A client is a separate entity within an SAP system that contains its own master data, transactional data and user profiles.
Master data or business data: Data that is required by the business to perform business operations. E.g. Information about customers, employees, products, etc.
Transactional data: Data that is created and changed on a day-to-day basis due to business operations is known as transactional data. E.g. purchase orders, sales orders, service requests, etc.
User master data: User data of a particular user in an SAP system. E.g. Name, E-mail, Language as well as parameters, authorisation and user groups
All these data are client-specific, meaning the data within a particular client can be read or written only by the assigned client and is protected from other clients.
But there are also client-independent or cross-client changes possible. For E.g. If the source code of the SAP system is changed or a new report is created, that will be client independent which means those changes will affect all clients in that particular SAP system.
Number ranges of SAP clients:
SAP client number ranges from 000 to 999. So, technically you can create up to 1000 clients in any SAP system.
When an SAP system is installed, clients 000 and 001 are automatically created as part of the installation process. Client 000 is known as the golden client or master client. Client 001 is a copy of the golden client 000. Customers usually use client 001 to make further copies to satisfy their requirements. For E.g. A copy of client 001 is made and a new client can be called 100 which can act as a development client where configuration and workbench changes are made.
Multiple clients can be created based on technical and business requirements. For E.g. Development client (to create and test new developments and customizations), the Testing client (to perform testing), the Training client (to offer training to end users), etc.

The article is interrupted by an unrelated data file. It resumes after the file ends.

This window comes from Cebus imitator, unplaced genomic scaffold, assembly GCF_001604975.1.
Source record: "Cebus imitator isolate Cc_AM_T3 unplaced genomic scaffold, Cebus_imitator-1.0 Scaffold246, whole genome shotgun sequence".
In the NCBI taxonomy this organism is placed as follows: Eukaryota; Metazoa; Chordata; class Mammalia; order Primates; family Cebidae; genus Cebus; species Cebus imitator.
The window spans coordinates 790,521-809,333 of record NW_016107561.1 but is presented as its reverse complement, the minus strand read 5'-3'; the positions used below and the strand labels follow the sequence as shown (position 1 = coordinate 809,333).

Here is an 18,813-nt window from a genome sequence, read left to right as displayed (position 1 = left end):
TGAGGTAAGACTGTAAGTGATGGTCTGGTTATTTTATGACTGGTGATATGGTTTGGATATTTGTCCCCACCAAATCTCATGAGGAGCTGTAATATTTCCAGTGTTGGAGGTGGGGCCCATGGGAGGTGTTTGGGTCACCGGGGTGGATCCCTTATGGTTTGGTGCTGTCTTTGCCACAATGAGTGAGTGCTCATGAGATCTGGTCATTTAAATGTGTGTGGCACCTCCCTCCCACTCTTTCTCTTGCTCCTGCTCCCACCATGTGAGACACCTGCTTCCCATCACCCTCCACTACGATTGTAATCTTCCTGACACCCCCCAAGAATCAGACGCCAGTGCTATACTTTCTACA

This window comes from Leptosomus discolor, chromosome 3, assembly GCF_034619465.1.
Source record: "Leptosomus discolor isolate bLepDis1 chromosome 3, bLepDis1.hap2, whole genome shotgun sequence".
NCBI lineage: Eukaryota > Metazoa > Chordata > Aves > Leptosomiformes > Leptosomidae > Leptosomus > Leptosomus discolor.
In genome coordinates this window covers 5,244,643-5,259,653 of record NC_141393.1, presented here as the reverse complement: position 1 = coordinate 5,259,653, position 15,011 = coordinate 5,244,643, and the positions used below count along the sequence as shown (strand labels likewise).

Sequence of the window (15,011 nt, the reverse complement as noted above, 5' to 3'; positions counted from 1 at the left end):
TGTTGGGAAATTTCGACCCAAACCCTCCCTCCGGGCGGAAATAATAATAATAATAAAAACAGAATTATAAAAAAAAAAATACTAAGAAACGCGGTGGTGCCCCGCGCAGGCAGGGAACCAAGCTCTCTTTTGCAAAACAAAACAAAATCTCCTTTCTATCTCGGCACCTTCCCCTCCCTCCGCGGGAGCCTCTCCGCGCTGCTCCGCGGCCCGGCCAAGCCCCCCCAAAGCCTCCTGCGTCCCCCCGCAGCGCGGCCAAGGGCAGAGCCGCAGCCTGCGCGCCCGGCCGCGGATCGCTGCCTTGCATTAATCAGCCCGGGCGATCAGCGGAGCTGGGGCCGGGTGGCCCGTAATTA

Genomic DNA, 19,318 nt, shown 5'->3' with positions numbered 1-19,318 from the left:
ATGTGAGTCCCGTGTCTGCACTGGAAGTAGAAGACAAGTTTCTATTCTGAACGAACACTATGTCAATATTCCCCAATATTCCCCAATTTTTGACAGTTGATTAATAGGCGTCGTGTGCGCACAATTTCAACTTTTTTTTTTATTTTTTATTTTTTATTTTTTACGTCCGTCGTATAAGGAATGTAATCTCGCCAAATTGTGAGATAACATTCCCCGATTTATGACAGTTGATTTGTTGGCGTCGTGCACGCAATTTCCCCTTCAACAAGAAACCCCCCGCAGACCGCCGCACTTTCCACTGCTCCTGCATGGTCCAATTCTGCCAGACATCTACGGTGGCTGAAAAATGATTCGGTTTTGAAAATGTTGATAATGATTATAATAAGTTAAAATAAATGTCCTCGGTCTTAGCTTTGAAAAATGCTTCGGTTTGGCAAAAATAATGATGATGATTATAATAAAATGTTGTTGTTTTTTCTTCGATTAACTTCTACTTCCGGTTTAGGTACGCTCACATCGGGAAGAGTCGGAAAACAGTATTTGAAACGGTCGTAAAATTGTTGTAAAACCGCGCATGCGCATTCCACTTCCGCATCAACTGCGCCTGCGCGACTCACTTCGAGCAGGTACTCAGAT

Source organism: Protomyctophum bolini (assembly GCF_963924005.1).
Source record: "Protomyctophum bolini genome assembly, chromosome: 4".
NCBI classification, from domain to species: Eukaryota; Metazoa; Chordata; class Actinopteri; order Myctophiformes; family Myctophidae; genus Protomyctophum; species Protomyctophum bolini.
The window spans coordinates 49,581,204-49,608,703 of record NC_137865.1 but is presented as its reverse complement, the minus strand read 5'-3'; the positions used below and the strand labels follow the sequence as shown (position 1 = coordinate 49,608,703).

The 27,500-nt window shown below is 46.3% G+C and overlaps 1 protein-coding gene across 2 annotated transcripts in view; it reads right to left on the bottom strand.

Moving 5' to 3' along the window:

Changes that are created in one client can be transported to another client within the same SAP system or to another client in a different SAP system. A change can be either a configuration change (client-dependent) or a workbench change (cross-client).
Changes are transported using a virtual container called “Transports”. It is one of the most commonly used terms in the SAP ecosystem.
Depending on the project, requirements, size and complexity of the organisation, hundreds or even thousands of transports are moved between clients and SAP systems daily. A system called Change & Transport System (CTS) is used to manage transports
I will write another blog to explain the SAP change management process in detail.
Cloning a client to create a new one is called client copy. A client copy copies user master data, application data (also called master data) and client-specific customizing data across to the new client. There are three ways to perform a client copy.
- local client copy – copy a client inside the same SAP system
- Remote client copy – copy a client to a different SAP system
- Client export/import – This is also to copy a client to a different SAP system. The difference between this and remote client copy is that in the remote client copy method, RFC (Remote Function Call) is used to perform the client copy from the source to the target system. Whereas in the client export/import method, the source client is first exported using a transport and the transport is imported into the target SAP system.
SAP Transactions used for client administration:
SCC1 – Client copy using a transport request
SCC3 – Transaction code SCC3 can be used to monitor the process of client copy that is running in the background or check the log of the front-end process.
SCC4 – Transaction that is used to either allow or disallow modifications to happen in a client
SCC5 – This transaction is used to delete a client
SCC7 – Used to perform post-processing after a new client has been imported into the target system
SCC8 – Used to perform client export
SCC9 – Used for a remote client copy
SCCL – Used for a local client copy
Thank you for reading my blog. Hope this was helpful. If you have any questions, please leave a comment on my YouTube video and I will get back to you.
P.S. Check out my course on Udemy – “Introduction to SAP – The Complete Package for Beginners“